September 14: The Defenders announced they would not leave the camp unless their original demands were met, and UN observers were brought in as witnesses, to guarantee their safety.
September 16: Spiritual leader John Stevens goes into the camp and assures the Defenders that their work was done and they could leave the camp.
September 17: Defenders leave the camp voluntarily.
October 5: "When Suniva Bronson went to retrieve her driver's license from Police Headquarters in Kamloops earlier this month (October 5), she and her mother were taken into a closed office and interrogated without the presence of a lawyer. Corporal Murray Smith tried to discuss the standoff with them, naming people he assumed to be involved in certain incidents. Suniva refused to comment and eventually Smith forced them both to watch a video that the police had recorded of the infamous red truck being blown up by the land mine. Afterwards, he claimed that the only thing not recorded on video was Suniva being shot. He told her it was an RCMP .223 bullet taken out of her arm, but assured her that it would be impossible to find out who fired the shot because there were more than 60 officers in the field that day. He also threatened that there would be more charges laid of greater consequences, including the possibility of life sentences. Following this confrontation, other Defenders have been harassed by police with questions and similar threats at their homes, always without the presence of their lawyer. One couple was even stopped in their truck on a public street and interrogated right there." (Ts'peten Defenders Press Release, October 24, 1995). Many of the Defenders out on bail experienced varieties of harrassment from RCMP stopping and questioning Defenders without their lawyers to constant helicopter surveillance over their farms.
The Oka Crisis: July-September 1990
Rowland Keshena
Tuesday, 18 March 2008
I know that when it comes to native rights issues I normally tend to go after the United States, but this time I am going north of the border to show that the United States is not alone in its guilt towards the crimes were committed, and still are being committed against the Indian populations of the Western hemisphere.
The Oka Crisis was a land dispute between the people of the Mohawk nation and the town of Oka, Quebec which began on July 11, 1990, and lasted until September 26, 1990. During the three month period, roughly three people died, and the event was to serve as a sparking point for a series of conflicts and confrontations between the central government of Canada and the indians that has yet to really see resolve, one only has to look at the renewal of the conflict over the Six Nations Reserve in south-west Ontario to see what I mean. On a side note, when the United Nations last year signed its Universal Declaration of the Rights of Indigenous Peoples, only the United States, Canada, Australia and New Zealand were the only nations who voted against it, some nations abstained, but the vast majority voted to pass the resolution.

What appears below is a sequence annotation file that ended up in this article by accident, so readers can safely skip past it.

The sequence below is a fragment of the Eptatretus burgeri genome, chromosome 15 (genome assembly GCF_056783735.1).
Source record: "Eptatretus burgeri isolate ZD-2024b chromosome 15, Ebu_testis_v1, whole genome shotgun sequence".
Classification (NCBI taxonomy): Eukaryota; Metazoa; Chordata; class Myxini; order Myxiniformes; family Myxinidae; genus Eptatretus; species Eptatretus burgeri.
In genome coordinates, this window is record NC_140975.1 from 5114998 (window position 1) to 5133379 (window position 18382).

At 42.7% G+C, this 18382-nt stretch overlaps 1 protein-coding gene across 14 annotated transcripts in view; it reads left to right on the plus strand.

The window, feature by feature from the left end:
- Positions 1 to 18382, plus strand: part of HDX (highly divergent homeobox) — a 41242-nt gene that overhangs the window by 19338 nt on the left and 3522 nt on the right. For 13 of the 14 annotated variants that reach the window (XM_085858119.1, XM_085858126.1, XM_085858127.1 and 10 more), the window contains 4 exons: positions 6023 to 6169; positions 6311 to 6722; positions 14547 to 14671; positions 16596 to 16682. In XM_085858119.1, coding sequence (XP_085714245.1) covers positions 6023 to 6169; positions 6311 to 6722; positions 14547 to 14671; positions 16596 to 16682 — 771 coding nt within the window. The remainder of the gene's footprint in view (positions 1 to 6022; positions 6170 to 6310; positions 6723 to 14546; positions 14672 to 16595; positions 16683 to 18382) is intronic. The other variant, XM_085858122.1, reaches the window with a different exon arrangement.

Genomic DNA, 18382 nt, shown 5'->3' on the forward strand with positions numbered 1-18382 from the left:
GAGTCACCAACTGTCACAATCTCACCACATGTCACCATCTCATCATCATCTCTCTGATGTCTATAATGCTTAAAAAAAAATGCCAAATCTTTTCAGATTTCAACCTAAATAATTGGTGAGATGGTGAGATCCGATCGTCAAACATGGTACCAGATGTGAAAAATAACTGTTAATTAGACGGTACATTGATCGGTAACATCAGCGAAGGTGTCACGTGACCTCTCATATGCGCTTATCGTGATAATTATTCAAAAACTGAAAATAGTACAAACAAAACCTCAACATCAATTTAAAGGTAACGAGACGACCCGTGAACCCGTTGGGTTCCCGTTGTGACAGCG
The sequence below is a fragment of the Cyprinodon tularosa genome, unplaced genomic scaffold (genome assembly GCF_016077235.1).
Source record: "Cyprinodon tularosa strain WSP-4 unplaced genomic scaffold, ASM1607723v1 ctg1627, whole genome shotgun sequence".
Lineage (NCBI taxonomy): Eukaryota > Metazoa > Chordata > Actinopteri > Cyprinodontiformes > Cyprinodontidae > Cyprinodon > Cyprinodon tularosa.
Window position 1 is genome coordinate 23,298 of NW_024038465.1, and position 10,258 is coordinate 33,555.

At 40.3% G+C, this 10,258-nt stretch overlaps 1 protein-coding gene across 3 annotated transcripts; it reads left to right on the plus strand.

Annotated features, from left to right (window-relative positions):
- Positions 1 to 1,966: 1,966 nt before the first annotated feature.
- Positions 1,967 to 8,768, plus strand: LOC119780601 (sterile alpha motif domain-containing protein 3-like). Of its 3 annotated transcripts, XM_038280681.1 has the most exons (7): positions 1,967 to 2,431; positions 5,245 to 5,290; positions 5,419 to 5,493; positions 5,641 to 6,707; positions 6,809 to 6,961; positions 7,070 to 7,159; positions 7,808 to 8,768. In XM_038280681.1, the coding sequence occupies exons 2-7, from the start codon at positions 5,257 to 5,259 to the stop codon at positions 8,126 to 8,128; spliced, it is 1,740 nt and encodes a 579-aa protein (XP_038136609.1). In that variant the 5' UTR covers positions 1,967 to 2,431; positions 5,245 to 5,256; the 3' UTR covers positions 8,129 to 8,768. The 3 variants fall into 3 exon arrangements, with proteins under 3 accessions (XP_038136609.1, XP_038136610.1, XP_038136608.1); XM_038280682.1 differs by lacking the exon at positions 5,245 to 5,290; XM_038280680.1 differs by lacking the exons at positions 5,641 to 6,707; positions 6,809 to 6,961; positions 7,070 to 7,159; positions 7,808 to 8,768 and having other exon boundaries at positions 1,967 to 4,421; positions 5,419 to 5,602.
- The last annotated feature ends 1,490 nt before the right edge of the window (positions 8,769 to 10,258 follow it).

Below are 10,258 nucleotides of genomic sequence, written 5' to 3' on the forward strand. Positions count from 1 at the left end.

The crisis developed from a dispute between the town of Oka and the Mohawk community of Kanesatake. The Mohawk nation had been pursuing a land claim which included a burial ground and a sacred grove of pine trees near Kanesatake. This brought them into conflict with the town of Oka, which was developing plans to expand a its members only golf course onto the land (does this sound familiar to anything we have in Bermuda?).
In 1717, the governor of New France granted the lands encompassing the cemetery and the pines to a Catholic seminary. Before this, a large number of Mohawk had converted to Roman Catholicism, and at the behest of their French missionaries (who wanted them away from the "evil" Dutch and English protestants) they left their original lands in what is now upstate New York, and headed north into what is now Quebec (indeed, the way the Haudenosaunee/Iroquois are spread out is a complex issue spanning war, religion, and an artificial colonial border). The Mohawk claim that this grant was intended for the seminary to hold the land in trust for the Mohawk nation and that the Church expanded this agreement to grant themselves sole ownership rights. In 1868, one year after the Confederation of Canada, the chief of the Oka Mohawk people, Joseph Onasakenrat, wrote a letter to the Church condemning them for illegally holding the land and demanding its return. The petition produced no results for the Mohawks and in 1869 Onasakenrat moved on the seminary with a small armed force, giving the missionaries eight days to hand over the land. This stand-off was ended with force by local authorities. In 1936, the seminary sold the remaining territory and vacated the area under protest by the local Mohawk community.
In 1961, a nine-hole golf course, le Club de golf d'Oka, was built on a portion of the contested land, and the Mohawk launched a legal protest against its construction by the Francophone Oka community. As could be expected, by the time the case was heard, much of the land had already been cleared and construction had begun on a parking lot and golf greens adjacent to the Mohawk cemetery.
In 1977, the nation filed an official land claim with the federal Office of Native Claims regarding the land. The claim was accepted for filing, and funds were provided for additional research of the claim. Nine years later, the claim was finally rejected for failing to meet key criteria.